How is the probability of myocardial ischemia determined prior to a nuclear myocardial scan?

Updated: Aug 07, 2019
  • Author: Thomas F Heston, MD, FAAFP, FASNC, FACNM; Chief Editor: Eugene C Lin, MD  more...
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Answer

The value of nuclear myocardial scanning is its predictive accuracy. Most notable is the fact that normal findings are predictive of a benign outcome: normal scan results are associated with an annual rate of severe cardiac events (myocardial infarction or cardiac death) of less than 1%. By contrast, the value of positive scan findings is dependent on the pretest probability of disease. Because the accuracy of any test that is not 100% sensitive and 100% accurate depends on pretest probability, determining this probability is important for increasing the test’s clinical value.

In their landmark CAD risk analysis article, Diamond and Forrester described the relationship between clinical symptoms and angiographically significant CAD. [25] The authors described 3 types of chest pain: nonanginal, atypical, and typical. The benefit of their categorization is the ease of its use and its powerful risk stratification. Disease is categorized on the basis of 3 symptoms, which are assessed with these questions: (1) Is the pain retrosternal? (2) Is the pain precipitated by stress? (3) Is the pain relieved by rest or nitroglycerin? Patients who answer yes to all 3 questions are determined to have typical chest pain. Patients who answer yes to 2 of the questions have atypical chest pain, and patients who answer yes to only 1 question have nonanginal chest pain.

Diamond and Forrester’s findings showed a large difference in the rates of angiographically significant CAD according to chest pain category. For example, a man in his 30s with nonanginal chest pain has a relatively low risk of CAD (approximately 5%); however, if the pain is typical, the risk is higher (70%) (see the image below).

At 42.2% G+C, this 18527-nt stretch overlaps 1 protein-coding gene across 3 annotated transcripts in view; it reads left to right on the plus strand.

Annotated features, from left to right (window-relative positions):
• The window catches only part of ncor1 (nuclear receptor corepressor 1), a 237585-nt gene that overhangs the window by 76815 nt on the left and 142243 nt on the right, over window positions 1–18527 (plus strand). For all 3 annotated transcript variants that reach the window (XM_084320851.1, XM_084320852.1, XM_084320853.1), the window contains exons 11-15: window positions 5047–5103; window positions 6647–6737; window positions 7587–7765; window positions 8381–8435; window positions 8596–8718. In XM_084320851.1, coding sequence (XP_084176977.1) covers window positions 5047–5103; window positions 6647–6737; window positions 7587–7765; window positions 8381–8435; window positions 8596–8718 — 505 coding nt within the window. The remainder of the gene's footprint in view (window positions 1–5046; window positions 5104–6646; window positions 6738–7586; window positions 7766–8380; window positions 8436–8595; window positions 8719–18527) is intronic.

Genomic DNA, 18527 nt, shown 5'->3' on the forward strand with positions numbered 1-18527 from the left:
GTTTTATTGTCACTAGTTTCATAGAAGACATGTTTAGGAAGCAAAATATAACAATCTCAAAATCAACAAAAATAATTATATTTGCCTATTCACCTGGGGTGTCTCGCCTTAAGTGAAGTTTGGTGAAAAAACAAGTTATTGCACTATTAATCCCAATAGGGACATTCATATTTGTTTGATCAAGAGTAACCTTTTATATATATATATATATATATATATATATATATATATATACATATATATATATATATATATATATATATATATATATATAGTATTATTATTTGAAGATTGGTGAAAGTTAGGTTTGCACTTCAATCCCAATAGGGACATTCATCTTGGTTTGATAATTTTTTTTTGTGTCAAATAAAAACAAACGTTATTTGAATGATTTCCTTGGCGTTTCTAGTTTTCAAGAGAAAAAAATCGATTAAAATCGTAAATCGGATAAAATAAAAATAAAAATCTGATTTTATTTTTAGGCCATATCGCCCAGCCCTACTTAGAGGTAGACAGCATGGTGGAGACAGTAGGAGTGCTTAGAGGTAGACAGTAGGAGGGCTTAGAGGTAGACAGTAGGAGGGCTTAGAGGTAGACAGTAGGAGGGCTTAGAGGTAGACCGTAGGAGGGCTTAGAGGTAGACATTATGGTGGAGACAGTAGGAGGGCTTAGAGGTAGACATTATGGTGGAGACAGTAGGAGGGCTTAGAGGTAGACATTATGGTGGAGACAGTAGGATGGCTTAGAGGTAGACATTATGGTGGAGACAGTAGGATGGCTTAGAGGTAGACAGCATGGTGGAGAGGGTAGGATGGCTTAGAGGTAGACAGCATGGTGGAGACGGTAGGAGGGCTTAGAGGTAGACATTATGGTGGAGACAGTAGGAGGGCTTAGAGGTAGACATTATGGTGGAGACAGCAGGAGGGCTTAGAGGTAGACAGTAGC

The risk of coronary artery disease (CAD) can quic The risk of coronary artery disease (CAD) can quickly be stratified by determining whether the patient's pain is nonanginal, atypical, or typical. For men in their 30s with nonanginal chest pain, the pretest probability of disease is approximately 5%; however, men in their 30s with typical chest pain have a 70% likelihood of disease (a 14-fold increase).

Although the absolute values are different for women, the same principle applies. Women with nonanginal chest pain have a lower risk of CAD than women with typical chest pain. For instance, a woman in her 50s with nonanginal chest pain has a relatively low risk of CAD (10%), whereas a woman in her 50s with anginal chest pain has a higher risk (80%) (see the image below).

In women, the risk of CAD can quickly be stratifie In women, the risk of CAD can quickly be stratified on the basis of the type of chest pain. For example, a woman in her 50s with nonanginal chest pain has a pretest probability of disease of approximately 10%, whereas a woman in her 50s with typical chest pain has a pretest likelihood of approximately 80%; this rate is an 8-fold increase.

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